A dissertation on Freedom. She browses through the library stacks for Freud’s “Jokes and their Relation to the Unconscious.”
Reading it at home that evening she finds a passage underlined that exemplifies what she seeks from the book: “Freedom produces jokes and jokes produce freedom”.
She flips to the back of the book and looks down the list of date stamps. It had last been checked out of the library in 1987.
* * *
Unseasonably warm. She sits on the grass and plays the ukulele with her friends. Pleasant times.
She sets the instrument aside to listen to her neighbour play his guitar. As he sings, she flips through the art book at her side. Someone had underlined a passage: “Music doesn’t lie. If there’s something to be changed in this world, then it can only happen through music.” Jimi Hendrix.
“What are you reading?” asks the singer.
She smiles and shakes her head. “I think someone has been put into my life to go round libraries underlining sentences in books that are relevant to me.”
“That sounds like a good love story.” He strums his guitar.
She flips to the back of the book. It had last been checked out in 1987.
* * *
Night. The last of a bottle of pinot noir tops off her glass. People should just be drunk all the time, she thinks. She holds her glass up to the light.
Beside her, her cat sits on a pile of books and papers. She pulls a slim volume of poetry from underneath him. He meows in protest and stalks off to sulk on the other side of the room.
She lets the book fall open in her lap. A poem by Baudelaire, Get Drunk. Someone had underlined a line of the poem. “Always be drunk. That’s it! The great imperative!”
“The great imperative, Lion,” she says to her cat, and sips her wine. The cat ignores her and washes his back. The pen on the page looks familiar and she narrows her eyes and wonders.
Plenty of people had checked the book out from the library. Among the date stamps was one from 1987.
* * *
A week late in May.
In a Quad building, one of the oldest in the university. Music class. Desks installed in the early 20th century and never sanded down. Generations of graffiti. She traces her fingers along the assorted carvings of names and dates.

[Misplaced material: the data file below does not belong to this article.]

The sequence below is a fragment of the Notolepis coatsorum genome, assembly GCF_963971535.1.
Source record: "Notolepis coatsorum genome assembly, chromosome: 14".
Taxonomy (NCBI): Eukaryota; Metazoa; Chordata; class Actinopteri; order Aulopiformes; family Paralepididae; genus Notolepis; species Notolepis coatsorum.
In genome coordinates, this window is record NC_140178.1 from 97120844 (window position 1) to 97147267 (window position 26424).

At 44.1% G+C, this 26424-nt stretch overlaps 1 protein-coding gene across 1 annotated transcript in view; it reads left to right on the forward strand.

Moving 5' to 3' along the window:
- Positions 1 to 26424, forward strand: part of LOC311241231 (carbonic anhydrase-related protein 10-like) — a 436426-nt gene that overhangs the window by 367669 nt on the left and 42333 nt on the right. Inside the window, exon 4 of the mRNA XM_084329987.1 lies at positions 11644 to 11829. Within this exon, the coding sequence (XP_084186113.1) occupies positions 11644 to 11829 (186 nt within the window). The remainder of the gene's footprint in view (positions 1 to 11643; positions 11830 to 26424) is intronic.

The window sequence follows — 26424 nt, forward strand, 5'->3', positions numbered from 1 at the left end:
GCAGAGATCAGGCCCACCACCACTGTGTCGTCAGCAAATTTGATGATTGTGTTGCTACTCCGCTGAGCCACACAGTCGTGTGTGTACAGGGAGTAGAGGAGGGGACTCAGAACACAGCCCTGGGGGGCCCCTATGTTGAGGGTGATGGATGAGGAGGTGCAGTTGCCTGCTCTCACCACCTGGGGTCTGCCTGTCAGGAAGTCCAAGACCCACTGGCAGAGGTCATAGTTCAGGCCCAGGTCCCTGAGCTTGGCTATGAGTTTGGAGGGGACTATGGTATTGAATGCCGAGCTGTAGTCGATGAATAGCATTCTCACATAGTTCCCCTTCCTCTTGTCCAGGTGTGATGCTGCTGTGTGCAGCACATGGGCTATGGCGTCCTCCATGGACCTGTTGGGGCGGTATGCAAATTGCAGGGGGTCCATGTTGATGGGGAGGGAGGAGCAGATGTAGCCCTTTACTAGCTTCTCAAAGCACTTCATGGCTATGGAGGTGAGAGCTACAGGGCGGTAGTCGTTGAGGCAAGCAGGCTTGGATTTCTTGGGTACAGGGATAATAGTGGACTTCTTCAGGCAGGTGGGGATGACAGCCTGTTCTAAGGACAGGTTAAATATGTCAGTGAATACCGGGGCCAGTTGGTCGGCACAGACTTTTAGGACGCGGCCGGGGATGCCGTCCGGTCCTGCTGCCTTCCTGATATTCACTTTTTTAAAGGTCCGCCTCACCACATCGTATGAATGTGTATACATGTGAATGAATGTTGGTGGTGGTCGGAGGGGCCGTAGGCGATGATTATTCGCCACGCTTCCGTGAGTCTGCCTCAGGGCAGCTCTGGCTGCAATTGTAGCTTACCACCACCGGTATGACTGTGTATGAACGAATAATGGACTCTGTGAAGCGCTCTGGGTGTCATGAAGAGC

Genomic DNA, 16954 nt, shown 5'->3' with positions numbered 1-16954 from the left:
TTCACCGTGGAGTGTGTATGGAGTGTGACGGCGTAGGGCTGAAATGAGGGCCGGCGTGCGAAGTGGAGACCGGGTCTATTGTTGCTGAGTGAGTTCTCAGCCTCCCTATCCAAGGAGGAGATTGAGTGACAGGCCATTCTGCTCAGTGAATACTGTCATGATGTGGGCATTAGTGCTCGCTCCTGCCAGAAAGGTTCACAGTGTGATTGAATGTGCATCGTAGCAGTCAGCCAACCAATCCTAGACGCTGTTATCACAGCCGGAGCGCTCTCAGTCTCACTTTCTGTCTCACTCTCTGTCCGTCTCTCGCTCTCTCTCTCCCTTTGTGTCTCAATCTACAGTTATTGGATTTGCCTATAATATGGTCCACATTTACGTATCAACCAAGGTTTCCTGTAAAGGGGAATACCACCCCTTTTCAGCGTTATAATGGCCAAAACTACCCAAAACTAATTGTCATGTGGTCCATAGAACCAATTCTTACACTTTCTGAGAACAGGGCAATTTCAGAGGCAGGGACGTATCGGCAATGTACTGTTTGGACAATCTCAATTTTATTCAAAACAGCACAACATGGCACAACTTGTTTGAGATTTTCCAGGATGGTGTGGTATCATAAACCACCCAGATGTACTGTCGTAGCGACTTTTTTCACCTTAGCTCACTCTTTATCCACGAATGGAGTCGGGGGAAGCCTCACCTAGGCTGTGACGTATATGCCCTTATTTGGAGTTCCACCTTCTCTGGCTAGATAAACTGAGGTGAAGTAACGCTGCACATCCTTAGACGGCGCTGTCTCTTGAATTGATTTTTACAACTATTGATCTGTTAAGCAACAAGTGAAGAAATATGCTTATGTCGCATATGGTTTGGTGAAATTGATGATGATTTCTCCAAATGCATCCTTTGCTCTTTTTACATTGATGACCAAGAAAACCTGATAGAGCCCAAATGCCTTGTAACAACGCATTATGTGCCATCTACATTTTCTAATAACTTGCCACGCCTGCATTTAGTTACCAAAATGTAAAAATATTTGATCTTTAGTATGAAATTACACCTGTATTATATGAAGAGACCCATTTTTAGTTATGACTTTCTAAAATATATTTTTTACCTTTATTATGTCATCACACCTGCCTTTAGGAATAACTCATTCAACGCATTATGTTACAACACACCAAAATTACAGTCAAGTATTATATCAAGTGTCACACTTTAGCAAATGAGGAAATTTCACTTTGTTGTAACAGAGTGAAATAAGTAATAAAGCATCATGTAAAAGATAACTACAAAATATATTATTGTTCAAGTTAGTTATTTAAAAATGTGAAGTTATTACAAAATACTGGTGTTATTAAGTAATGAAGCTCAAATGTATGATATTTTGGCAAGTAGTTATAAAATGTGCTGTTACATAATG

She pauses on a sentence, a name, and a date. It is a quote from Tennessee Williams. “Time is the longest distance between two places. Ben, 1987.”
She walks home that night half-drunk and dreaming in the dark. She tweets on her phone and breathes mist out into the night. There is something odd about the sky.
She starts as she almost collides with a man in front of her. He appeared out of nowhere, as if he’d stepped through a fracture in reality and into her world. Yet he seems solid. Real. More real than most things. She feels as if she should know his name.
The man meets her eyes with the same expression of shock, and the same glimmer of recognition.
He reaches out, and disappears almost in the same moment. The night is silent, save the distant drunken laughter of students.
The cold closes in around her. The sky seems normal now.
She blinks and feels unaccountably like crying. The man had been familiar, but she has no memory of ever seeing him before.
* * *
School holidays. She de-stresses with alcohol, music and books.
A trip to the library. Among the stacks on the second floor, a book on Dadaism catches her eye. She takes it and several others to a special hidey-hole that makes the most of the weak winter sun.
Flicking through it with a listless air she stops when her eye catches on a message scrawled in the margin of a page.
“I saw you. I don’t know how. It was a dark night and I was walking, and the sky was wrong somehow Then there you were, just for a moment. I felt like I knew you. Like I’d been writing letters to you all my life. I hope one day you read this.
– Ben, 6 June 1987″
She would need to find a time machine.
…To the physics department!